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Wednesday, November 9, 2022

Battles Over Water Rights, Land Use Likely to Become More Common

"Water is the new oil"

By Colleen Cronin / ecoRI News staff

The Ashaway Road property in Hopkinton that is part of a battle over land and water rights. (Colleen Cronin/ecoRI News)

A proposed amendment that would have allowed residentially zoned properties to host commercial water wells failed at a recent Town Council meeting.

All five members of the council voted this week against the zoning change, sought by Thomas Byrnes, the owner of land on Ashaway Road who has been seeking to sell water from the well on his property.

Byrnes was requesting that the town change its land-use table to allow a “commercial water distribution center,” which would help clear the way for a commercial well on his property.

The issue highlighted the clash between individual property owners’ rights and the fact that water in Rhode Island is becoming a scarce resource.

“This is the kind of business, literally, and I don’t mean any pun with this, that would drain us dry,” Town Council member Michael Geary said. “Water is one of those things that slowly, for anybody watching, is slowly becoming a crisis.”

Council President Stephen Moffitt emphasized that the council’s vote was not against a specific project, but the addition of a whole land-use category.

“I just don’t see this can of worms is beneficial to us,” he said.

Leah Boisclair, an attorney representing Byrnes, said he may decide to continue the fight, which has led to contentious public meetings, one gas station confrontation, and a cease-and-desist letter from the town.

A well 900 feet deep and 13 years in the making

In 2009, Byrnes hired Northeast Water Solutions to install an exploratory well and do a pump test in the hopes the town would use it as a public water source, but it was never approved.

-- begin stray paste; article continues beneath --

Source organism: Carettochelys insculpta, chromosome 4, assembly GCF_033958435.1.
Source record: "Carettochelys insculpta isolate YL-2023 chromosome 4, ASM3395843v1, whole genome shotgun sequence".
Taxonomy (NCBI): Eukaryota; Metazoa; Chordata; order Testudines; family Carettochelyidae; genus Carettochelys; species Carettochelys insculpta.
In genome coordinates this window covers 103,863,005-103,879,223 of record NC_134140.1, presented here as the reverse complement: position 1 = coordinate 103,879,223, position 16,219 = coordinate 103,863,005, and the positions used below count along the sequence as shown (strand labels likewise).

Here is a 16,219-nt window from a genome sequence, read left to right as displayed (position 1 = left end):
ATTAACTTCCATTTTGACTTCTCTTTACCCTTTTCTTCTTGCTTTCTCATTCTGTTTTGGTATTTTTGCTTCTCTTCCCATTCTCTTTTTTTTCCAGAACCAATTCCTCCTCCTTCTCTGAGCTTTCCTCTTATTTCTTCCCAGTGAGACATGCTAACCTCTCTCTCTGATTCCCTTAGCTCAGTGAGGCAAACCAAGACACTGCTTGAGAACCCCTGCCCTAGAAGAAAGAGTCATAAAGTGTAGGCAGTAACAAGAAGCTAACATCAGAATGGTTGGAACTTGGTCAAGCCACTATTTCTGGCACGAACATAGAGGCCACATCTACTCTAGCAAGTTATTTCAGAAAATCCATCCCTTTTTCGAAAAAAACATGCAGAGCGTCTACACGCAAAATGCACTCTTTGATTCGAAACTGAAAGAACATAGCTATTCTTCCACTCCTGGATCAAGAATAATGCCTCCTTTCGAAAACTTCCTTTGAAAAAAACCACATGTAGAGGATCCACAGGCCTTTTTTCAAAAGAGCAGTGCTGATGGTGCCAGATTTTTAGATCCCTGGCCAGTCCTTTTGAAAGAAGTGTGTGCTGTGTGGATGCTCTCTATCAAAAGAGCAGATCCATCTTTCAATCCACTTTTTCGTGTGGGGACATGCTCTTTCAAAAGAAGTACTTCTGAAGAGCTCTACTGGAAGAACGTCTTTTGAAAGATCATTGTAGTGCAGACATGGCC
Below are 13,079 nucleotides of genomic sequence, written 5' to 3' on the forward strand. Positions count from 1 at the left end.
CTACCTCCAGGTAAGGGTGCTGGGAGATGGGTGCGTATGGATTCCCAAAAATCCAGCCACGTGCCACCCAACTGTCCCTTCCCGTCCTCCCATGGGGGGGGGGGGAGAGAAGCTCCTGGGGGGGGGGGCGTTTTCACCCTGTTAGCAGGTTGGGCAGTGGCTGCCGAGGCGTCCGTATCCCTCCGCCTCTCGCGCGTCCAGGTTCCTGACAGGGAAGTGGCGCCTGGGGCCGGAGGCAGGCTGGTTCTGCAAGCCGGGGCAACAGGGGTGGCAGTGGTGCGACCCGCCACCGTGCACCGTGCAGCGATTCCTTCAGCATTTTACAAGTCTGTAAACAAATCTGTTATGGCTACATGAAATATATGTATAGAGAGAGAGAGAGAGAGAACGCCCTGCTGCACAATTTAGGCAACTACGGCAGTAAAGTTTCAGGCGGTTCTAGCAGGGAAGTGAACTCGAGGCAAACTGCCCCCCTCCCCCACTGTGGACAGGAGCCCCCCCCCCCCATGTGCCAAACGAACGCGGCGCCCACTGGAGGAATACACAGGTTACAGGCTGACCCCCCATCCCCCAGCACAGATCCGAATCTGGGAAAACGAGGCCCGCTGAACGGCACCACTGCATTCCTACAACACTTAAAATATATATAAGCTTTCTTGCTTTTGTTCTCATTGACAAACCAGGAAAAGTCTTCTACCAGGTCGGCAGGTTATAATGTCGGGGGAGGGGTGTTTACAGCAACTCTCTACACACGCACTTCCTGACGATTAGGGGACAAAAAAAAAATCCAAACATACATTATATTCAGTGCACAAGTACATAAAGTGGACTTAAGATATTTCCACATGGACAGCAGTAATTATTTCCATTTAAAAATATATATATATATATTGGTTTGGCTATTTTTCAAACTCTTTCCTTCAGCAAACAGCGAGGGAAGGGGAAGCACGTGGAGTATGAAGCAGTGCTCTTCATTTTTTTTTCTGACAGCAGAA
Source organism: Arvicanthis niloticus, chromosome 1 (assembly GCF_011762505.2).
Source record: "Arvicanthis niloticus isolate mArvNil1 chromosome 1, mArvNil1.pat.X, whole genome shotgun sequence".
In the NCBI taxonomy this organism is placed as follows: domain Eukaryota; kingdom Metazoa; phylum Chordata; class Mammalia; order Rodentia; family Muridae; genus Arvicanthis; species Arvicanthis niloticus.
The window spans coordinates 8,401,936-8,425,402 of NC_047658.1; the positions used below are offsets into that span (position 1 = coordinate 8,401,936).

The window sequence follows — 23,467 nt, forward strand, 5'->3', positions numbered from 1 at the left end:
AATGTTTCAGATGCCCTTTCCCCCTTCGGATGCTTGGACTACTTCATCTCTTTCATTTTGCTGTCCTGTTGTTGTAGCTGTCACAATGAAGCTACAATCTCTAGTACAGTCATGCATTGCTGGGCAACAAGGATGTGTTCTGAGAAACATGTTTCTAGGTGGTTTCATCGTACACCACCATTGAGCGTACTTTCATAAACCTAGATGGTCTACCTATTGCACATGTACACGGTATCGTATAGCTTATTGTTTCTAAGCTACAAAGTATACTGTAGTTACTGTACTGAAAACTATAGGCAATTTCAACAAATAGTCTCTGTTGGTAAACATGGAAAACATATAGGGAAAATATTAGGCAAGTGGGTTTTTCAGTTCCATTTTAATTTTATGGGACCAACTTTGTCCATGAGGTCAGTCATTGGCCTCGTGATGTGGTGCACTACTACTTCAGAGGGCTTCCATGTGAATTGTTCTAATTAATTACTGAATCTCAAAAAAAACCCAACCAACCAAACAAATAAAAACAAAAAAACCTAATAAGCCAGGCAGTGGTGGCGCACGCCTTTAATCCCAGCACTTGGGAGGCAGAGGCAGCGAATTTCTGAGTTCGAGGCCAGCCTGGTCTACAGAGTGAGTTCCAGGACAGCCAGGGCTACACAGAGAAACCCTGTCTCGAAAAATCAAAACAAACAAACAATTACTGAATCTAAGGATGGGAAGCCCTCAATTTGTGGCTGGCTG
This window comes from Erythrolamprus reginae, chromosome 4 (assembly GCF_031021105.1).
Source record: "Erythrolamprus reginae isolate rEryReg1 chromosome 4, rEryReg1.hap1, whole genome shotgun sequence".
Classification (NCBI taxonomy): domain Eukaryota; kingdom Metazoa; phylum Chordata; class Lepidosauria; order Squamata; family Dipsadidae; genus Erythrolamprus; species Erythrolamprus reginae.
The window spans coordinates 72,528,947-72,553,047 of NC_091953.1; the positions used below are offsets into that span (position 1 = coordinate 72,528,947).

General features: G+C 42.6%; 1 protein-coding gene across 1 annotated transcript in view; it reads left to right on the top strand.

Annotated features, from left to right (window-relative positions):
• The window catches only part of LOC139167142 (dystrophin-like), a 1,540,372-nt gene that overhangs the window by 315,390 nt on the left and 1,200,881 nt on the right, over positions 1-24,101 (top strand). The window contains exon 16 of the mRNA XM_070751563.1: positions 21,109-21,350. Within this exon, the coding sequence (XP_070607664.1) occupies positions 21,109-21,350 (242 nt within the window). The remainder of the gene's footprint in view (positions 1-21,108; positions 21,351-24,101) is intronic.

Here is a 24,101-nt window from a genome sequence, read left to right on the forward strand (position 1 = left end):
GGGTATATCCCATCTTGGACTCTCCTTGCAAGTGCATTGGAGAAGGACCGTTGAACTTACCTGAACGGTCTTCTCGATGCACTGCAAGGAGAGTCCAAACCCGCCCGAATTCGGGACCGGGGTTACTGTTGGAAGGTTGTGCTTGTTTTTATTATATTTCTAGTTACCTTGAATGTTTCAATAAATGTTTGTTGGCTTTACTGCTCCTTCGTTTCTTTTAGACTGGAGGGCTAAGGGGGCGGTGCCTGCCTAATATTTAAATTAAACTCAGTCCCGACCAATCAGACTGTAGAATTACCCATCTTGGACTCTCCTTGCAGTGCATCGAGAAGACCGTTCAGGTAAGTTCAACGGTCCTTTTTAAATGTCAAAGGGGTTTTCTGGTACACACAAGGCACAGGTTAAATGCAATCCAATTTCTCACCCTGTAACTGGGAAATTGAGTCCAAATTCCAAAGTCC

Prior to September 2020, when the town stopped Byrnes from selling water, he allowed Benn Water & Heavy Transport to haul water out of the well on Ashaway Road to fill pools, temporary water tanks, and other uses.

David Benn, one of the owners of the Ashaway-based company, said it was easier to haul water from the Byrnes property for customers nearby, as the next closest well is about 24 miles away, which is a costly trip for a heavy diesel truck.

The Ashaway Road well had already become a topic of town discussion, and Benn said he started to hear “wild claims” through the rumor mill: His trucks were hauling 50 loads of water a day — something he said is not needed for his clients’ demands — or someone from the company was camping out in the woods by the well 24 hours a day to monitor it.

Once when he was at a gas station in town, Benn said he was approached by a man asking him about the issue and berating him for taking water from Byrnes’ well.

Benn, who said “My family lives right up the road, like we’ve been in this town for five generations, if not more,” tried to explain the same thing to the man, offering his phone number for further discussion. “We definitely do not want to be causing a hardship for anybody,” he said he told the man, whose name he did not know.

Benn said he didn’t know the property wasn’t zoned for commercial use while he was hauling water from the site. Byrnes had showed him the approved well permit from the Rhode Island Department of Environmental Management (DEM), Benn said, and he felt comfortable going off that documentation, he added.

Benn said he wasn’t sure when his company first began hauling water from the Ashaway Road property, but when he found out about the zoning issue, he immediately stopped.

A cease-and-desist letter sent to Byrnes from the town dated Sept. 30, 2020, cites a different zoning letter from 2013 that says the property is to be used for agricultural purposes only and that commercial water hauling was not allowed.

Benn said he hasn’t hauled water from the well since.

Not ‘at the expense of us’

Since the request for the zoning ordinance amendment was submitted, there have been some heated meetings about the proposed change.